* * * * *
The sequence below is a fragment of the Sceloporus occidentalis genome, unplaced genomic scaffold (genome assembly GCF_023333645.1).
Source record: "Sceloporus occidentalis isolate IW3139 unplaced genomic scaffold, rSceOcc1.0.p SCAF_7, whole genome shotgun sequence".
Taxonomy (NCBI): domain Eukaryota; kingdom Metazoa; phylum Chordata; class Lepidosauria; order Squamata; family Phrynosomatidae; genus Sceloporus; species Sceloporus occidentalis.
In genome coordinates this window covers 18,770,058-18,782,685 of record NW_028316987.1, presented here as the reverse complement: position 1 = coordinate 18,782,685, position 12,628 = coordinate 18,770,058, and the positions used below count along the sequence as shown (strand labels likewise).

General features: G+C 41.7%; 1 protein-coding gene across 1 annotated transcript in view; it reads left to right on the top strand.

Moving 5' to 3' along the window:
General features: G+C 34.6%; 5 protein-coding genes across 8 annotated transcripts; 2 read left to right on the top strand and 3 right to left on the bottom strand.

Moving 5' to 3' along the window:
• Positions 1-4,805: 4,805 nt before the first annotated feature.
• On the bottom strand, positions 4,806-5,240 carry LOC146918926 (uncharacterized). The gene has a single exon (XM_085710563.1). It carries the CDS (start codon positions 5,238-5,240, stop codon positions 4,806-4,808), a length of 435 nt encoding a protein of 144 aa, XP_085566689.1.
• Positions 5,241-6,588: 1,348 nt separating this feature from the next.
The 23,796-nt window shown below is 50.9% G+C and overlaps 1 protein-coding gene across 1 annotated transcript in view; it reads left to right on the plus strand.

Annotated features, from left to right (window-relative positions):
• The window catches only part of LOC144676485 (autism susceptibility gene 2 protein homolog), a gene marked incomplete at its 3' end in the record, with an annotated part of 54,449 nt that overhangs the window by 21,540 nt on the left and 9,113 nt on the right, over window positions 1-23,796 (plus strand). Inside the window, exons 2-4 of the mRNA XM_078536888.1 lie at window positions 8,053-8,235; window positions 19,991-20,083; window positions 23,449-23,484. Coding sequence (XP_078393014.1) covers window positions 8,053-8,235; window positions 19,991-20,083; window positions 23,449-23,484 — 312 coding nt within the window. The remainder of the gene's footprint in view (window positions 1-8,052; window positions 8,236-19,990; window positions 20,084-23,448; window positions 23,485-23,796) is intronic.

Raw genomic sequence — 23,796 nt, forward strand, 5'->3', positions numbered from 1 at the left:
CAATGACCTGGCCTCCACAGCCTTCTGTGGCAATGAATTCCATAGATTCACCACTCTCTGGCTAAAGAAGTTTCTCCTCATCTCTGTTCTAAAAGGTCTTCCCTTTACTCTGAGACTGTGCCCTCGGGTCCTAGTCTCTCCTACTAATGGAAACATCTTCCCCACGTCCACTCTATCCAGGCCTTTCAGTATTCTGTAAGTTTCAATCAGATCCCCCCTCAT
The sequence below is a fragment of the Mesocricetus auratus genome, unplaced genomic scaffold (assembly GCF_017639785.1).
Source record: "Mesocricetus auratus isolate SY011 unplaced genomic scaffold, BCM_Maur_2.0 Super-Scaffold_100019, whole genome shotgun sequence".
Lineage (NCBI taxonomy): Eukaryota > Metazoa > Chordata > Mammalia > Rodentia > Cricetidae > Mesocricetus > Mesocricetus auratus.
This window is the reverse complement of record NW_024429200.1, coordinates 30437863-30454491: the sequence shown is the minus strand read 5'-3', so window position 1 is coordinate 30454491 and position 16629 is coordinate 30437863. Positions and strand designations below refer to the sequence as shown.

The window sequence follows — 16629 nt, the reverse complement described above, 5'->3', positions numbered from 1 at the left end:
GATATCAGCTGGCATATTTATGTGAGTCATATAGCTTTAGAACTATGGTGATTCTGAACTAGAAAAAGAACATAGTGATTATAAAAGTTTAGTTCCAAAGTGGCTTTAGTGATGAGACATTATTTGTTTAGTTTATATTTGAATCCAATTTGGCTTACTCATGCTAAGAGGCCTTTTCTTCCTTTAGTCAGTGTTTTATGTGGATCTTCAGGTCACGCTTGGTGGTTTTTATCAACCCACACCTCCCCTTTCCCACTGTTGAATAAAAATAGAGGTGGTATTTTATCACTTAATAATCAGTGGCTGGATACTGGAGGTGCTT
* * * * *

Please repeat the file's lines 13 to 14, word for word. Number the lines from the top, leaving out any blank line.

Annotated features, from left to right (window-relative positions):
• The window catches only part of LOC144676485 (autism susceptibility gene 2 protein homolog), a gene marked incomplete at its 3' end in the record, with an annotated part of 54,449 nt that overhangs the window by 21,540 nt on the left and 9,113 nt on the right, over window positions 1-23,796 (plus strand). Inside the window, exons 2-4 of the mRNA XM_078536888.1 lie at window positions 8,053-8,235; window positions 19,991-20,083; window positions 23,449-23,484. Coding sequence (XP_078393014.1) covers window positions 8,053-8,235; window positions 19,991-20,083; window positions 23,449-23,484 — 312 coding nt within the window. The remainder of the gene's footprint in view (window positions 1-8,052; window positions 8,236-19,990; window positions 20,084-23,448; window positions 23,485-23,796) is intronic.